Signing and dating art prints
You don't have to print the entire edition at one time, you can do a few and the rest later, provided you don't exceed the total you set.(If you do decide to create a second edition from a block, the convention is to add the Roman number II to the title or edition number.Printmaking techniques may use paper and inks, but the results are unique and the process from start to finish quite different to painting.Giclée prints are in a different category from fine art prints because they are reproductions of paintings, multiple versions of an existing painting for an artist to sell at a lower price.If you're giving the print a title, this goes in the center, often in inverted commas.If the print bleeds off the edges of the paper, this is put on the back, or in the print somewhere.Two other terms you may come across are BAT and HC.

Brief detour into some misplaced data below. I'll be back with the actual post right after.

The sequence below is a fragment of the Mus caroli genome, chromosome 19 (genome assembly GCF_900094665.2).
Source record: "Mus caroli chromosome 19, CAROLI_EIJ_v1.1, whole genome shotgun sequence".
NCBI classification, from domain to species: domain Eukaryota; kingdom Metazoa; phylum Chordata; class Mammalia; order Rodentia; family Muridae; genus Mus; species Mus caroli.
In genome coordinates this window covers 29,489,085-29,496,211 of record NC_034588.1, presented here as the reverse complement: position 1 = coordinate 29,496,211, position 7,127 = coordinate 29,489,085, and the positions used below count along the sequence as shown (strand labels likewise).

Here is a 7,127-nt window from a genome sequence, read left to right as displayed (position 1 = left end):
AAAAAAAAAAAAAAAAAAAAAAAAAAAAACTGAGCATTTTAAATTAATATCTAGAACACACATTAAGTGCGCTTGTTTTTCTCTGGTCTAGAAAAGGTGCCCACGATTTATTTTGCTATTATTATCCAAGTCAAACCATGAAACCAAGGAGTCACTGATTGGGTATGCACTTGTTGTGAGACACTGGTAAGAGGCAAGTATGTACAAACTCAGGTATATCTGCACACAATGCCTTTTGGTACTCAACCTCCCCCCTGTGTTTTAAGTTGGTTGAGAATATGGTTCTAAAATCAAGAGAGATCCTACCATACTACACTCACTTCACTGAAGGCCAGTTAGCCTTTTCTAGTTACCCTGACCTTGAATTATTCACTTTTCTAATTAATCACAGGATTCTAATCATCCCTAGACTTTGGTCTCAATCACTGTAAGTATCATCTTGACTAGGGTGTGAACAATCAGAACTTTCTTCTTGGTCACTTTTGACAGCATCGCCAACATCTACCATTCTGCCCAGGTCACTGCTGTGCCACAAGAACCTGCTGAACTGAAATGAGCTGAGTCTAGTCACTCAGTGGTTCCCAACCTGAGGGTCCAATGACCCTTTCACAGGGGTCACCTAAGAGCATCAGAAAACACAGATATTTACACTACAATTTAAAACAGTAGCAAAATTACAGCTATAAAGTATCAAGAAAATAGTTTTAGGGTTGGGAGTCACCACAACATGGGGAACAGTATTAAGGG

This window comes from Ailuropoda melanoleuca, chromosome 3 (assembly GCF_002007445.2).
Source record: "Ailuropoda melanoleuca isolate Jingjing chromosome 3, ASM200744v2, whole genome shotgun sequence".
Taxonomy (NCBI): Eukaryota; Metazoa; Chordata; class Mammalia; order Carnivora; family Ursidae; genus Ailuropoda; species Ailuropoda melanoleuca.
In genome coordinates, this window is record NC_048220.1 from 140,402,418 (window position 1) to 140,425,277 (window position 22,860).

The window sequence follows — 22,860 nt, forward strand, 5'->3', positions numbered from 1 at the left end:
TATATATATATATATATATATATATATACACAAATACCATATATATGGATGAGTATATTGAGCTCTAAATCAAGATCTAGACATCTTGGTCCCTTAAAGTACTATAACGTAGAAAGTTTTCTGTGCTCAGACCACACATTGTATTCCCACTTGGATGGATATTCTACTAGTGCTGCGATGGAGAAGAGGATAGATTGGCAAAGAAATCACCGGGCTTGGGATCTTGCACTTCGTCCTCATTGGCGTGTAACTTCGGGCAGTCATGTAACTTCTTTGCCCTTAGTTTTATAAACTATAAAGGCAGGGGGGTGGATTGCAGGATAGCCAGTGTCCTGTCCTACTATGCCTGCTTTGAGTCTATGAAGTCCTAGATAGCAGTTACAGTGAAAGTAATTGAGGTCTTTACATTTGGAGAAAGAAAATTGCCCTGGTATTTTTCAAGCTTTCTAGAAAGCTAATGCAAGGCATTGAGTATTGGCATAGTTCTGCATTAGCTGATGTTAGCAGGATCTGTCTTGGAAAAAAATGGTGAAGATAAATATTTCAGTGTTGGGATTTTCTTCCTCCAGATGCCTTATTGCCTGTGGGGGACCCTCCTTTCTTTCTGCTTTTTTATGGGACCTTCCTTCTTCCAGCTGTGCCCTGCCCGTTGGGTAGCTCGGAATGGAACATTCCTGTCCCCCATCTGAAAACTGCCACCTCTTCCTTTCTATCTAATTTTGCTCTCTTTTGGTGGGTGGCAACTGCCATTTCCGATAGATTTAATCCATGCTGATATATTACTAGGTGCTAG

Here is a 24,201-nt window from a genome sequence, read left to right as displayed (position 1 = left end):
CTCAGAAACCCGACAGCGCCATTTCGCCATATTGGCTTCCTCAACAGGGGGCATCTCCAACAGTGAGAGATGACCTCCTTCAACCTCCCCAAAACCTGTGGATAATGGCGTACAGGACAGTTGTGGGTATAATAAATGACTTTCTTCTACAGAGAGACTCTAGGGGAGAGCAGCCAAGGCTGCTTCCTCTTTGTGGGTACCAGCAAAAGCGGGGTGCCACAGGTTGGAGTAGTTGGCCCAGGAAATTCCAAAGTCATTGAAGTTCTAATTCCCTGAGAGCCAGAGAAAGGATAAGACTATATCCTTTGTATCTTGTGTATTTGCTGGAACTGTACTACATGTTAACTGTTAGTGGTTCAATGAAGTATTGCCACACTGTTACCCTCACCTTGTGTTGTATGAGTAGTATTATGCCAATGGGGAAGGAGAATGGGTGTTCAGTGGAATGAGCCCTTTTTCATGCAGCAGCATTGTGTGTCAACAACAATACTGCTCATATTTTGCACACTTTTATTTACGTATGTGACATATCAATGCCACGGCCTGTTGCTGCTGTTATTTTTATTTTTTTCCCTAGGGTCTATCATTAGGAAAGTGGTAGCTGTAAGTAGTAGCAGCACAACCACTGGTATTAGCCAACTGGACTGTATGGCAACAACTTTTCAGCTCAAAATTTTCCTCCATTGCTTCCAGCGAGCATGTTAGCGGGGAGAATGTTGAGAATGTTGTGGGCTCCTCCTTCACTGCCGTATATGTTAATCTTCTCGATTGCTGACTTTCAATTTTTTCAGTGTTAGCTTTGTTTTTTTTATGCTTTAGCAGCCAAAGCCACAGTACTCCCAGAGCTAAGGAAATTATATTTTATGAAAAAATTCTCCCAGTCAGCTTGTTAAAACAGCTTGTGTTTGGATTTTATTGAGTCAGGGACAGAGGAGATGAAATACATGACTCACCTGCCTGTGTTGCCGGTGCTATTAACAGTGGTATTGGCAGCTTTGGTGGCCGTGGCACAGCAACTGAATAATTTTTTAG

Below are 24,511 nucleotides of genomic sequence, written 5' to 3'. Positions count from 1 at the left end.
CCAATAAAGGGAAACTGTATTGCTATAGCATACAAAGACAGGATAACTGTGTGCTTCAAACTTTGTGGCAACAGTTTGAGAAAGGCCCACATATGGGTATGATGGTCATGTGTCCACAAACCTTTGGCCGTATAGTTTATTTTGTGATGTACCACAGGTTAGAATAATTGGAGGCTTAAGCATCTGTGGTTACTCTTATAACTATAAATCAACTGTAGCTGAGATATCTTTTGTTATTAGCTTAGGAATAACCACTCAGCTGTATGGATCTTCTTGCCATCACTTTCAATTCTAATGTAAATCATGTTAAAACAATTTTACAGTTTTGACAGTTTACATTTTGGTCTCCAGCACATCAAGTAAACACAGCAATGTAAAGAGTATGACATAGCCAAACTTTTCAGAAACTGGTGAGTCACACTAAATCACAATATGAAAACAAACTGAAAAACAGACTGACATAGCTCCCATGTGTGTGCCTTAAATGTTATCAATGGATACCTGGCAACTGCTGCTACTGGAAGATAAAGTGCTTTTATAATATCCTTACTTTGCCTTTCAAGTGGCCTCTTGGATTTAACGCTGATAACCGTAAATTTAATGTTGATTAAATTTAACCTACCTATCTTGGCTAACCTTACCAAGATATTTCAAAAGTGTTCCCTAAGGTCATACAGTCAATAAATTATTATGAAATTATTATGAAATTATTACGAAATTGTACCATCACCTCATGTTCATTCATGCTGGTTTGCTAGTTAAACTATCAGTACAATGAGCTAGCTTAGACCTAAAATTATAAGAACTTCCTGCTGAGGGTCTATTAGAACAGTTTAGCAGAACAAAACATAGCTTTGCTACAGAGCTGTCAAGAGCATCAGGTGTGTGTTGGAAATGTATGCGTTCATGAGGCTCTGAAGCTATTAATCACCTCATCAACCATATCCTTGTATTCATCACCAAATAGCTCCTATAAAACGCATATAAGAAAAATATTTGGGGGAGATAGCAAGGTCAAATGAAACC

Once the size of an edition has been decided, more are not printed, as it would undermine the value of the others.
Although how you ink the plate produces different results, these permanent elements will appear in every print.
Call it whichever you will, the printing technique can basically be done in three ways, all of which involves either putting printing ink or paint on a non-porous surface (such as a piece of glass) and then applying pressure to transfer it to a sheet of paper.
A painting, drawing, or sketch may be used as the starting point for the print, but the end result is something different.
For example, an etching made of a painting, something commonly done before the invention of photography and color printing processes.